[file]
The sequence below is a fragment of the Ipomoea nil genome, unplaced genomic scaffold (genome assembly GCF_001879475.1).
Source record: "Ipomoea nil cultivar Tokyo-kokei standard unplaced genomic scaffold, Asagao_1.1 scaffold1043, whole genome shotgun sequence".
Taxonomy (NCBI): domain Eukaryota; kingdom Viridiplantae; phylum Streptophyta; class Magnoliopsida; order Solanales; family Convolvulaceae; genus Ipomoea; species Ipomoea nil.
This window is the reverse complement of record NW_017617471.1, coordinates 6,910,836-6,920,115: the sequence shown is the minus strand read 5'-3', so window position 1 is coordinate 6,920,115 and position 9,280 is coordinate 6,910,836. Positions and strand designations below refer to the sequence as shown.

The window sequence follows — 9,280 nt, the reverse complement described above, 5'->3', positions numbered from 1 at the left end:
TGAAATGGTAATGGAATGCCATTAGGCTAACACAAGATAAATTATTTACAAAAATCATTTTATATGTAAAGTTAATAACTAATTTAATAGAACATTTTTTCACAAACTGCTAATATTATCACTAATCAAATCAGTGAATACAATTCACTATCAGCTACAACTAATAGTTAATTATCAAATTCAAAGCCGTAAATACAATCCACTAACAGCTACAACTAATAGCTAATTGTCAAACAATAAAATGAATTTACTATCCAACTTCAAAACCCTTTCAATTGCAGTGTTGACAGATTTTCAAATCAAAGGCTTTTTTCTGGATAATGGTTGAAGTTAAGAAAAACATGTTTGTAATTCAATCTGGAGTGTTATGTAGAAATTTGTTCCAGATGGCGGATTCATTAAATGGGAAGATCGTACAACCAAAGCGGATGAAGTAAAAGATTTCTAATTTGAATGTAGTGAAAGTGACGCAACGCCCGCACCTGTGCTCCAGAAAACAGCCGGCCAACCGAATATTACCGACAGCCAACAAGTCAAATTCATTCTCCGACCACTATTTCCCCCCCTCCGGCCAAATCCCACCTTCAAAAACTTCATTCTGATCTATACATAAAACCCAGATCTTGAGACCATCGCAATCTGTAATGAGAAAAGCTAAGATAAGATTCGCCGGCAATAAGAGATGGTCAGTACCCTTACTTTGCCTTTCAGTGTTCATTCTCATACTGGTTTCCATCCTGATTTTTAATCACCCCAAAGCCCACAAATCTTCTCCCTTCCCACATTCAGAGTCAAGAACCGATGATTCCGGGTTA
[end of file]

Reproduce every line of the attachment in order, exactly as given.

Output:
The sequence below is a fragment of the Ipomoea nil genome, unplaced genomic scaffold (genome assembly GCF_001879475.1).
Source record: "Ipomoea nil cultivar Tokyo-kokei standard unplaced genomic scaffold, Asagao_1.1 scaffold1043, whole genome shotgun sequence".
Taxonomy (NCBI): domain Eukaryota; kingdom Viridiplantae; phylum Streptophyta; class Magnoliopsida; order Solanales; family Convolvulaceae; genus Ipomoea; species Ipomoea nil.
This window is the reverse complement of record NW_017617471.1, coordinates 6,910,836-6,920,115: the sequence shown is the minus strand read 5'-3', so window position 1 is coordinate 6,920,115 and position 9,280 is coordinate 6,910,836. Positions and strand designations below refer to the sequence as shown.

The window sequence follows — 9,280 nt, the reverse complement described above, 5'->3', positions numbered from 1 at the left end:
TGAAATGGTAATGGAATGCCATTAGGCTAACACAAGATAAATTATTTACAAAAATCATTTTATATGTAAAGTTAATAACTAATTTAATAGAACATTTTTTCACAAACTGCTAATATTATCACTAATCAAATCAGTGAATACAATTCACTATCAGCTACAACTAATAGTTAATTATCAAATTCAAAGCCGTAAATACAATCCACTAACAGCTACAACTAATAGCTAATTGTCAAACAATAAAATGAATTTACTATCCAACTTCAAAACCCTTTCAATTGCAGTGTTGACAGATTTTCAAATCAAAGGCTTTTTTCTGGATAATGGTTGAAGTTAAGAAAAACATGTTTGTAATTCAATCTGGAGTGTTATGTAGAAATTTGTTCCAGATGGCGGATTCATTAAATGGGAAGATCGTACAACCAAAGCGGATGAAGTAAAAGATTTCTAATTTGAATGTAGTGAAAGTGACGCAACGCCCGCACCTGTGCTCCAGAAAACAGCCGGCCAACCGAATATTACCGACAGCCAACAAGTCAAATTCATTCTCCGACCACTATTTCCCCCCCTCCGGCCAAATCCCACCTTCAAAAACTTCATTCTGATCTATACATAAAACCCAGATCTTGAGACCATCGCAATCTGTAATGAGAAAAGCTAAGATAAGATTCGCCGGCAATAAGAGATGGTCAGTACCCTTACTTTGCCTTTCAGTGTTCATTCTCATACTGGTTTCCATCCTGATTTTTAATCACCCCAAAGCCCACAAATCTTCTCCCTTCCCACATTCAGAGTCAAGAACCGATGATTCCGGGTTA